Las Vegas Board Game Review – Just Like the Real Thing but Without the Crippling Debt & Alcoholism

High-Rolling Old-School Fun

The first time I played Las Vegas was during a convention my church hosted. Mrs. K, a bunch of strangers, and myself sat down for what was supposed to be “a short fun game” between some of the heftier titles we had been enjoying. Over an hour later and lots of swearing packed to the brim with tension, the dust finally settled and Mrs. K stood victorious. Not bad for a game about rolling a bunch of dice.

Las Vegas is a game for 2-5 players but really you shouldn’t play this with less than 3 and you can easily add more players provided you have enough spare dice laying about. Despite being a dice game, this is actually a simple area control game were players are attempting to control the best spots, which correspond with each of the six sides of a die, in order to bank the most money.

I was recently reminded of this game, because like Machi Koro Bright Lights, Big City, Target has an exclusive updated version of the game (don’t worry though, you can still get the old version from CoolStuff and elsewhere) that comes in a really cool box that looks like a giant stark black die. The two versions don’t have any real difference though outside of that and some minor art/component changes.

Target Version

Playing Las Vegas is fairly simple. Each player is given a set of eight dice in their player color. All that’s left after that for setting the game up is to place the number markers (1-6) in the middle of the table and place as many banknotes, at random, next to each number so that each number is valued at $50,000 minimum.

Play proceeds by having the start player roll all eight dice. From these they must place all dice of a specific value onto the corresponding number marker. For example, if a player rolled three 3’s, two 2’s, a 6, and two 5’s the player may decide to place all of his 3’s onto the 3 number marker. The next player goes and the process repeats in this fashion until all dice are placed.

Once all dice have been placed, the player with the most dice per number marker takes the highest valued bank note attached to the corresponding number marker. If there are multiple bank notes to be had, the process repeats until each player has received a bank note or the marker runs out of bank notes. Whatever happens first.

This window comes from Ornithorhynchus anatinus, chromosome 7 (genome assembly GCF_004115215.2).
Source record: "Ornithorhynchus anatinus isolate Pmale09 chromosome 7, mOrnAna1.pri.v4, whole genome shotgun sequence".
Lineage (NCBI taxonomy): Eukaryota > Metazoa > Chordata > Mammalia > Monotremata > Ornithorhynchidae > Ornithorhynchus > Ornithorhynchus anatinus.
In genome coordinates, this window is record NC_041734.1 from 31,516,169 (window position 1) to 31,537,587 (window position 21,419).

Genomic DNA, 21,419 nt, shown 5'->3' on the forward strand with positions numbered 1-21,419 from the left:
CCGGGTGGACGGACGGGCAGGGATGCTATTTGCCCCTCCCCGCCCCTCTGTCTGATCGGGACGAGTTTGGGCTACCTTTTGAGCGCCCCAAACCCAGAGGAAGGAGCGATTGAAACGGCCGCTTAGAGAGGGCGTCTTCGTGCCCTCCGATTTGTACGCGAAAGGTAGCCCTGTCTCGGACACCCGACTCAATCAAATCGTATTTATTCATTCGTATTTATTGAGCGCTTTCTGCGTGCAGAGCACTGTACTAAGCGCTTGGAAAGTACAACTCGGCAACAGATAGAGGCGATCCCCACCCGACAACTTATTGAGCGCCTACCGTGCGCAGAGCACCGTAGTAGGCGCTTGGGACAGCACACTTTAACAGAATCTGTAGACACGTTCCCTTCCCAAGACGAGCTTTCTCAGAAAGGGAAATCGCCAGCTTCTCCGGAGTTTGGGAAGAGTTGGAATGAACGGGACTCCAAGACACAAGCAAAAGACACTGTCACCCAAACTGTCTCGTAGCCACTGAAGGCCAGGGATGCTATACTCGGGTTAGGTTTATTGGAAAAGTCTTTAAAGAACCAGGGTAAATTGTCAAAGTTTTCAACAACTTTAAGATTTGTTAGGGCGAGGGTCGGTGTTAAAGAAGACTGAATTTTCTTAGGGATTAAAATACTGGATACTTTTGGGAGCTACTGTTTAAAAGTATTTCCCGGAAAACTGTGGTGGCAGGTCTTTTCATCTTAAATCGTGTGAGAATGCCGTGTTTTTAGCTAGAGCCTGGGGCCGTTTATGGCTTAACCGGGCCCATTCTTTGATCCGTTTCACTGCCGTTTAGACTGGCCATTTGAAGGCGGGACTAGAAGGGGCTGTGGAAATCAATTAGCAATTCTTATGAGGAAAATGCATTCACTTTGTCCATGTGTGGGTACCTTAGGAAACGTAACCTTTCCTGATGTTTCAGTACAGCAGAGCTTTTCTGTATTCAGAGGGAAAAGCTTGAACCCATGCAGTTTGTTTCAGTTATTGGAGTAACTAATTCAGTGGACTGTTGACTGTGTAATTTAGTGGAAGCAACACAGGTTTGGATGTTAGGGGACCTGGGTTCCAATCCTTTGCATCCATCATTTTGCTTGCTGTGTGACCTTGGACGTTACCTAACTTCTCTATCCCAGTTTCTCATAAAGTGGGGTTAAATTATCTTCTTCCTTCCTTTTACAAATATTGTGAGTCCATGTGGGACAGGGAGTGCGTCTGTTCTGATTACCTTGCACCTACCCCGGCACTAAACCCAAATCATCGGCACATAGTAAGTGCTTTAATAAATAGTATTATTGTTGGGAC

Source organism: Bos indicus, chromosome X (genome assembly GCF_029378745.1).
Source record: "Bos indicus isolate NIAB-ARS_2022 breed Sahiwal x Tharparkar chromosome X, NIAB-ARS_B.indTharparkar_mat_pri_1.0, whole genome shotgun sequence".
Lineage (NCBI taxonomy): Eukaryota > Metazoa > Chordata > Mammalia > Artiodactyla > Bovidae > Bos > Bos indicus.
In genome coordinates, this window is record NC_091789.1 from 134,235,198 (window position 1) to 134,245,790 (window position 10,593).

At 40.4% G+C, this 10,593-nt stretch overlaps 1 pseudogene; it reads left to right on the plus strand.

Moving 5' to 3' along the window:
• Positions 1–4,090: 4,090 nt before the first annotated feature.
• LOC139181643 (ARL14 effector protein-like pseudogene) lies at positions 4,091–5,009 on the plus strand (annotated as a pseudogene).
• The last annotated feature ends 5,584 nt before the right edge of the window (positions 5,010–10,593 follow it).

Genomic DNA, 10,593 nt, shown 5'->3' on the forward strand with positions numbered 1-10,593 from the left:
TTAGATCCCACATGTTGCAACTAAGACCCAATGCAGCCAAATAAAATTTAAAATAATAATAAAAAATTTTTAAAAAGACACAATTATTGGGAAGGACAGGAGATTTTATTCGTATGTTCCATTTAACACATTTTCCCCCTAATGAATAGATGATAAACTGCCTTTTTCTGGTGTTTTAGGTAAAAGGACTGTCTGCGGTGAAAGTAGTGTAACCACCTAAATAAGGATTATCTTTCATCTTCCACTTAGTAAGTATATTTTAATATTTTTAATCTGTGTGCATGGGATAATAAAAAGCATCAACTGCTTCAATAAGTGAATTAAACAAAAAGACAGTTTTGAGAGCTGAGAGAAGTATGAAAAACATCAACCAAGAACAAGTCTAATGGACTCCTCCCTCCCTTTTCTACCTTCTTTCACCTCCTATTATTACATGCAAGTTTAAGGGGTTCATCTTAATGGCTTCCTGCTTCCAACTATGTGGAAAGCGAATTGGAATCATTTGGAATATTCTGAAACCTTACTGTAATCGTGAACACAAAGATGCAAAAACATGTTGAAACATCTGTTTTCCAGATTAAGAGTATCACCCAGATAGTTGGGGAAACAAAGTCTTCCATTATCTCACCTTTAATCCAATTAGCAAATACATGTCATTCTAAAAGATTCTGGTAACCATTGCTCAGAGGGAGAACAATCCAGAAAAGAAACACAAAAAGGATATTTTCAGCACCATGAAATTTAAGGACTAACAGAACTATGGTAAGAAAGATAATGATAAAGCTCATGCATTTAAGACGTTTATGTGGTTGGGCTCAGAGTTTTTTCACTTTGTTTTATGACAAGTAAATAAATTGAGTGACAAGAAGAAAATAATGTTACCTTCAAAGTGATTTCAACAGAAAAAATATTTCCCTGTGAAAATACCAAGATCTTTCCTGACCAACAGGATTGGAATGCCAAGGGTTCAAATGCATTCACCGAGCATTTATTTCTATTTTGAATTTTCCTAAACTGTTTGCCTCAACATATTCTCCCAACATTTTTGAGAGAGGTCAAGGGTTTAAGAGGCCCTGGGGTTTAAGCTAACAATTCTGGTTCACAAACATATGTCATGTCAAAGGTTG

If there is a tie for ANY position on a number marker, for example player one and player two each have a 1 on the 1 marker, then those players are treated as if they have zero dice out on that specific marker. This rule is what adds an element of strategy to the game. In addition, this means rolling further into the round becomes more risky since you must place at least one die cluster per role.

You play four rounds in this fashion and whoever has the most money wins. Pretty simple stuff. There is an expansion and some promo stuff for Las Vegas floating around that mix the rules up but they are near impossible to get ahold of. However, instructions for that stuff is easily found online (like adding more players and the slot machine variant) and highly recommended.

On the surface, Las Vegas is a fairly light and quick area control game. It requires a small amount of strategy and a touch of luck to be truly successful. Each game is tight and intense. Sometimes everybody wants the big amount and everybody goes bust. Other times people try and spread out but still end up burned any way. You can never be certain exactly what’s going to happen until the final role of the dice.

For this reason, Las Vegas is incredibly exciting to play. Rule variants can increase the randomness or skill involved and nearly all of them add to this excitement. You’ll love this game if you are looking for something that combines a cut-throat experience with more casual play.

Since there is a fair amount of luck in the game, nobody really gets all that upset when they lose or get blocked by another player. Don’t be fooled though, people will likely be swearing and joking around about how mean you are being when you force them out of getting the big money!

Despite its age, Las Vegas is a game that holds up extraordinarily well even in today’s modern board game market. It’s a classic that well deserves a place in any gamer’s collection. If you haven’t gotten around to playing this one yet, you definitely should.

As I mentioned earlier, you can pick this game up over at CoolStuff for $24.99, or most other places online for a similar price. If you want the Target exclusive version, last I checked it’ll run you about the same, which makes sense since they are content wise exactly the same, just minor art/component differences.


Have you ever played Las Vegas? Let me know your thoughts about the game and store exclusive games in general in the comments below. I’d love to know what you think! If you like what I’m doing be sure to let me know and consider checking out my Patreon so I can continue making content like this. Every dollar adds up and the support is greatly appreciated. Just click the button below for more details.

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